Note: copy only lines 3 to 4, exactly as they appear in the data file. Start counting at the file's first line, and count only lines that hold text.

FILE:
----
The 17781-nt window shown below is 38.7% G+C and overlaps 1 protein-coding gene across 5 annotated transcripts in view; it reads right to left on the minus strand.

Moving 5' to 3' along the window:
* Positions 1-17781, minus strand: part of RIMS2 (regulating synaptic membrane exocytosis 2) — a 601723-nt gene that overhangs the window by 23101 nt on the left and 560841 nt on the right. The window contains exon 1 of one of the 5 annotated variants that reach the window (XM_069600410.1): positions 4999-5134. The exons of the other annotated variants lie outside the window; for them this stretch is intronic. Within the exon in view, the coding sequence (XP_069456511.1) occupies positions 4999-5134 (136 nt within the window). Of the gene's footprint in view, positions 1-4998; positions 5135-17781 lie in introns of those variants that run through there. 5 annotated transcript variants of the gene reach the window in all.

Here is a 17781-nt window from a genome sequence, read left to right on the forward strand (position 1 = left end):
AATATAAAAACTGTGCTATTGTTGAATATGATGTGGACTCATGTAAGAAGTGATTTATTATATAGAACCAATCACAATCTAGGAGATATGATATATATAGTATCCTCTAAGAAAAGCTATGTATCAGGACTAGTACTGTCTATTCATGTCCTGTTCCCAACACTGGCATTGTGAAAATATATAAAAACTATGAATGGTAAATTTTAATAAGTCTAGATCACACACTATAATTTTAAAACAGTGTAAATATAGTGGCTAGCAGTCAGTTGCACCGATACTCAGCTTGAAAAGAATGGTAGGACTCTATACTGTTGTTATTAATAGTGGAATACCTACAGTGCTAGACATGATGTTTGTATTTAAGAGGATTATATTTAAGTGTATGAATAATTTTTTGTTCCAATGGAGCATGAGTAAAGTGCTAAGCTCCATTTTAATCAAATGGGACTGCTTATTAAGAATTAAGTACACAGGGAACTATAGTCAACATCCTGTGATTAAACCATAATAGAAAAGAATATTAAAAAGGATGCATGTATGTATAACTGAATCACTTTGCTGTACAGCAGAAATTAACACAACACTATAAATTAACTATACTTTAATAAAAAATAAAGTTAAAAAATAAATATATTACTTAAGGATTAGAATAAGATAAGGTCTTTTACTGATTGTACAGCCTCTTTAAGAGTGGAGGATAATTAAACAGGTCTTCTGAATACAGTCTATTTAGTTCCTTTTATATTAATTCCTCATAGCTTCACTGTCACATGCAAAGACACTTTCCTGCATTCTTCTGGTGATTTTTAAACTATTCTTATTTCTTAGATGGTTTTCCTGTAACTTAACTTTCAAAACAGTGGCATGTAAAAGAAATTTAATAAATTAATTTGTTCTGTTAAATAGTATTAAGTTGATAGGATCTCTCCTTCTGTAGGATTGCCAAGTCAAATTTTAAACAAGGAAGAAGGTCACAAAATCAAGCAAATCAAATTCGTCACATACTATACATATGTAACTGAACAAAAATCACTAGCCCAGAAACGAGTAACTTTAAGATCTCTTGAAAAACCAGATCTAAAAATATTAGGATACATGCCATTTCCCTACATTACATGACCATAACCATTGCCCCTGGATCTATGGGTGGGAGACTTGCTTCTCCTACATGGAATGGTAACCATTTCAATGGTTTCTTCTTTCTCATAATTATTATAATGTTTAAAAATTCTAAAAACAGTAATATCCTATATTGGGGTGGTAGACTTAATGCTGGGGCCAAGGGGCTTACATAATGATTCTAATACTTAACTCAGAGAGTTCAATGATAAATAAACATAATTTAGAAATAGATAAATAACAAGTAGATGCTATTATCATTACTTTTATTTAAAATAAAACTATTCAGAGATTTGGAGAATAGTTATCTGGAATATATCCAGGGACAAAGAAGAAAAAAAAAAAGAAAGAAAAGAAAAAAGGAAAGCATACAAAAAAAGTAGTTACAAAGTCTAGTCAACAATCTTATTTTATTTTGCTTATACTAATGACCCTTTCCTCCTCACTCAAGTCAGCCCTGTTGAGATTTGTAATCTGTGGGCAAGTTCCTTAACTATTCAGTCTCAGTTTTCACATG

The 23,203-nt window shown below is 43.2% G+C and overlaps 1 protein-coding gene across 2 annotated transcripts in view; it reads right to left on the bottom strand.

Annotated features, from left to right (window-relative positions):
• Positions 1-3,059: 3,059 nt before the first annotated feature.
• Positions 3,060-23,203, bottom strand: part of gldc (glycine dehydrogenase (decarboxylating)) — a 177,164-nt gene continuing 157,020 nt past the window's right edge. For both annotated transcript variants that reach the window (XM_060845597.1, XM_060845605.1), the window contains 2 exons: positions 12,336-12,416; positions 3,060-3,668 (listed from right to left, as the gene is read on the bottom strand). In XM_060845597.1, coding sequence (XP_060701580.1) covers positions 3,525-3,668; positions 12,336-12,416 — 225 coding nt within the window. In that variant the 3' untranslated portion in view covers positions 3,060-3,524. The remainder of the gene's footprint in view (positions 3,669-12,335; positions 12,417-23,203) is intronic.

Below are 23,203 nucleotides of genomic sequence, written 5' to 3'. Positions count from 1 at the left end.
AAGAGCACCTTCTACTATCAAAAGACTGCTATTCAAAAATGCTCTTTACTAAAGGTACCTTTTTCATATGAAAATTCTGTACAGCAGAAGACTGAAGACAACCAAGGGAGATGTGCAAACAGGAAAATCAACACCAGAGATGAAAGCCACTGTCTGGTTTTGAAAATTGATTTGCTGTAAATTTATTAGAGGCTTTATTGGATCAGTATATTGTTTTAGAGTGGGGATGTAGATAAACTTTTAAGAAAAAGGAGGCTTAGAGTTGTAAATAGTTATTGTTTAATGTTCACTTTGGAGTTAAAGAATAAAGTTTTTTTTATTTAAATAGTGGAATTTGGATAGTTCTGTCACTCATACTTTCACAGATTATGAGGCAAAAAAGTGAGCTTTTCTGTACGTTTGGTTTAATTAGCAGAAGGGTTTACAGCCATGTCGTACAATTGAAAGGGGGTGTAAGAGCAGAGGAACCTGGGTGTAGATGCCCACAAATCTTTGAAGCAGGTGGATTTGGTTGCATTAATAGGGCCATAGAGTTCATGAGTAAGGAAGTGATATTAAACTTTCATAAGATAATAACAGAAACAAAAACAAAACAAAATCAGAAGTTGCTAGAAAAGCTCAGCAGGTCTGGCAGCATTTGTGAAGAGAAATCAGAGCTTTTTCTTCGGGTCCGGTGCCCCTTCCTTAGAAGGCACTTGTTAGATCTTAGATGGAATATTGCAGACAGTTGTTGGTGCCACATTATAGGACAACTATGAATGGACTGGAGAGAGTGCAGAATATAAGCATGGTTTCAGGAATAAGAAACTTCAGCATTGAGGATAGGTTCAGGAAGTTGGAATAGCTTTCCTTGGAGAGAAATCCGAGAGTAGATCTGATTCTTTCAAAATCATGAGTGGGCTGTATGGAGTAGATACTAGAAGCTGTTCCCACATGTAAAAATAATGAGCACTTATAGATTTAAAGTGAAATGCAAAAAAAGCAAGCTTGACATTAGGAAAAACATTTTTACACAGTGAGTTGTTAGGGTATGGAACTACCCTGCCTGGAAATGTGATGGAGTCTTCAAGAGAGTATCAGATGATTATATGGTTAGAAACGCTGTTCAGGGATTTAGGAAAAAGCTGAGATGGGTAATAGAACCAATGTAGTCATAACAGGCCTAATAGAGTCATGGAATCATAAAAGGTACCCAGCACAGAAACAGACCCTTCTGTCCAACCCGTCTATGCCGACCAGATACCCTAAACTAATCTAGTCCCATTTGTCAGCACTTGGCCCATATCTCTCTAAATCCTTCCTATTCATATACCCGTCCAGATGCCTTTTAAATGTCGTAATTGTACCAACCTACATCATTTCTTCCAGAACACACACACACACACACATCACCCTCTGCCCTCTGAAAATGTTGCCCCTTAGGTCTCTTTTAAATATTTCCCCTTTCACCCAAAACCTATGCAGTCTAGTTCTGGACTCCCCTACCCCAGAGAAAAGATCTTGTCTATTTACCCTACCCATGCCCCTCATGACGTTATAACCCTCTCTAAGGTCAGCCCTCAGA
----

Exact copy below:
* Positions 1-17781, minus strand: part of RIMS2 (regulating synaptic membrane exocytosis 2) — a 601723-nt gene that overhangs the window by 23101 nt on the left and 560841 nt on the right. The window contains exon 1 of one of the 5 annotated variants that reach the window (XM_069600410.1): positions 4999-5134. The exons of the other annotated variants lie outside the window; for them this stretch is intronic. Within the exon in view, the coding sequence (XP_069456511.1) occupies positions 4999-5134 (136 nt within the window). Of the gene's footprint in view, positions 1-4998; positions 5135-17781 lie in introns of those variants that run through there. 5 annotated transcript variants of the gene reach the window in all.

Here is a 17781-nt window from a genome sequence, read left to right on the forward strand (position 1 = left end):